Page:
It was 1989 on a beautiful fall day. Bryan Keller and I were walking back to the Delt house on Ball State’s campus. Bryan and I were the President and House Manager of our Delt Chapter at the time, so we knew each other well. We started talking about our futures, what was next for us after graduation, and that’s when he asked me one of those questions that was so simple, so obvious, it threw me for a loop.
“Mo, you’ve been voted best recruiter for two years in a row. Why are you studying to be an actuary? Why are you not going into sales like a lot of the other guys?”
I was stunned. I didn’t have a good answer. His question made me think.
I loved the math of being an actuary. I loved that it was hard. I loved my friends in the actuarial science program who I studied with every day.
I also loved solving people problems: asking people what their goals are, helping improve them, and figuring out how to meet their needs.
In fraternity recruitment, I was selling Delta Tau Delta. We were leaders on campus, with something like three of the last six student body presidents, two of the last four IFC presidents, and my favorite: two of the last four Homecoming Kings. If someone liked the idea of developing leadership skills, I could show them how being a Delt could get them there. No other fraternity could compete on that positioning.
Back to Bryan’s question. I remember feeling like I needed to have a plan. The truth was, I didn’t have a plan. I was an actuarial science major as a Senior because I had chosen it as a Freshman. I just never thought about changing my direction.
So, in answering him, I fell back to my strength: math and statistics. With some nervous confidence, I said something like this: “Well, if I just go into a sales job, I might be good at it, but I’d have to compete against everyone else that’s in sales. They’re probably good at it too. But, if I can power through and pass all these actuarial exams, I’m sure someone has to sell actuarial services. So, I could really shine at doing sales stuff as an actuary someday.”
Bryan sounded impressed, like I had mapped this out with real statistics and a long-term strategic plan. “Wow, that really makes a lot of sense,” he said. “You’re going to kill it.”
He had thrown me a curve ball with his question. I had closed my eyes and wailed at the ball. Luck struck, and I hit it over the fence. Half astonished, I reflected on my own answer after we arrived at the house and parted ways.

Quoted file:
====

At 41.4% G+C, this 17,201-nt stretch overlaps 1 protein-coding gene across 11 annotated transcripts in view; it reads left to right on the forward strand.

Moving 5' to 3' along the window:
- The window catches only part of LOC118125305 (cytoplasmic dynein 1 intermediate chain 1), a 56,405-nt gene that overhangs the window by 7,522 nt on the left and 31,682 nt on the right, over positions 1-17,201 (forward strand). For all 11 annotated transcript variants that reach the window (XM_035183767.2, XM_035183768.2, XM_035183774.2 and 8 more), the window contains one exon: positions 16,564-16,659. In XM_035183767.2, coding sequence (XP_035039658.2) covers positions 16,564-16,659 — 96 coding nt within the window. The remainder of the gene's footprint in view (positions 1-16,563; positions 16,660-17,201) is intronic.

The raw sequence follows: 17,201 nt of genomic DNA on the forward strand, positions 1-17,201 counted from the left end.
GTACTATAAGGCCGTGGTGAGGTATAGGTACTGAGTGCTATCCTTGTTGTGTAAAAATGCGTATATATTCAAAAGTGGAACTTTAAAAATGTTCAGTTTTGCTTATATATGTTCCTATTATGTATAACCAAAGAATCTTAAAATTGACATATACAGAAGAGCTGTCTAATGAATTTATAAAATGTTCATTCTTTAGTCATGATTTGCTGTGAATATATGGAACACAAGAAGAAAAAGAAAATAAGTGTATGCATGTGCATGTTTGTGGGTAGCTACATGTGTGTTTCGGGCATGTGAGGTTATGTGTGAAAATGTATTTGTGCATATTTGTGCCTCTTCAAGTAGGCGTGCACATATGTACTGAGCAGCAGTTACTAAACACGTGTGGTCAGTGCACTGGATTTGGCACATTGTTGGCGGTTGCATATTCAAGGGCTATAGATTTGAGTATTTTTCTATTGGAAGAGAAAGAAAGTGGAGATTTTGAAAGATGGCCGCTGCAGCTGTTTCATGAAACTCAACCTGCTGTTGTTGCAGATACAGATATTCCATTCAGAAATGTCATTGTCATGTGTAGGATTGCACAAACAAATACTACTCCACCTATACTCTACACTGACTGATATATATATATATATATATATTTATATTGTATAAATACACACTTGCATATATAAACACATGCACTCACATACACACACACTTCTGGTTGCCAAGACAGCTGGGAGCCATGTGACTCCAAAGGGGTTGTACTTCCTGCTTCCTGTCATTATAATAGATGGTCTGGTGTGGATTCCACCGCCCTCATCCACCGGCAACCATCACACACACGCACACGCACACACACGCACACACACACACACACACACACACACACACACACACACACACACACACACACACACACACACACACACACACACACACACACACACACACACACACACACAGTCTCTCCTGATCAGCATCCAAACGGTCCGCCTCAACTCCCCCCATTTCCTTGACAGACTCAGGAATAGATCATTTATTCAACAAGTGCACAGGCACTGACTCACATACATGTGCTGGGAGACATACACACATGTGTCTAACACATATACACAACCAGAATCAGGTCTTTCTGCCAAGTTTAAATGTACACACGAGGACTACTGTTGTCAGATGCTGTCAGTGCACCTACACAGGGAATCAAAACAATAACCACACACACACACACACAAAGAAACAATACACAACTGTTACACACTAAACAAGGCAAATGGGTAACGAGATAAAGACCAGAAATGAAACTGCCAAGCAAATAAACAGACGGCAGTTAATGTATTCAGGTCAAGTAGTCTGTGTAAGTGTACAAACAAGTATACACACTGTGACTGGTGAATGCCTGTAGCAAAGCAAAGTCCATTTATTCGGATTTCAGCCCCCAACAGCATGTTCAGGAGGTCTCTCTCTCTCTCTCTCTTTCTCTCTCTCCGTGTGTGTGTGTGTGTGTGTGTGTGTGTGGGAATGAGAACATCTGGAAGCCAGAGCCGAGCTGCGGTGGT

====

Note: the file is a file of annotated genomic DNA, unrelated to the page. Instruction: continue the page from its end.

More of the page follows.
It did make sense. I was really onto something and I ended up pursuing that path.
Years later, I finished my last actuarial exam. I had to take 24 exams, all with a pass rate that averaged about 35%. Few got through it. It was a hard path. It took a long time and a lot of focused work for me to succeed in getting my FSA (Fellow in the Society of Actuaries). It is a hard profession. As I increased my expertise at my craft, I landed in roles where I needed to do business development as well as provide services to my clients.
There’s a commonality across any profession that is really hard. It takes years, sometimes decades to gain the expertise needed to guide clients to the right decision. Think of the whole professional service sector – lawyers, accountants, consultants, architects, engineers, and others going through 30, 40, or 50,000 hours of schooling, training, and work experience until they’re named Partner or Senior Partner. Other industries like health care companies, outsourcers, and technology providers are all are in the same boat.
It takes years of experience to get good at a complex craft. Then one day, lightning strikes. You’re named Partner or Account Manager. Now your entire future and compensation depends not only on your experience and the service you provide to clients, but also on a new skill: business development.
I’ve found over time that the harder a profession is to enter, the more time it takes to succeed at a complex craft, the fewer professionals want to put forth the effort to become great at business development. Many will say “I didn’t join this profession to sell.” What they don’t realize is that selling is just using their big brain and problem-solving skills to design a great buying process, always with the client’s best interest in mind. Nothing more.
And there’s good news in that.
Business Development can be taught. It’s a set of skills just like your core expertise. At BIG, we’ve trained more than 10,000 people in BD skills. I’ve seen massive improvement first hand and in data. My favorite quote at the end of our classes is “Now I see. I can do this!”
The answer I gave Bryan that fall day in 1989 proved to be my path. I became an actuary, added business development skills for myself, learned how to balance the competing demands for providing services to my clients while doing BD, and I now teach other professionals how to do business development the right way. Teaching these skills to others has become my life’s passion! I love that the BD system I initially built to help me succeed in my career has helped many other people rocket forward in their professions. I’m super glad that Bryan made me think about how I could combine sales with my technical skills. It continues to be a fun ride!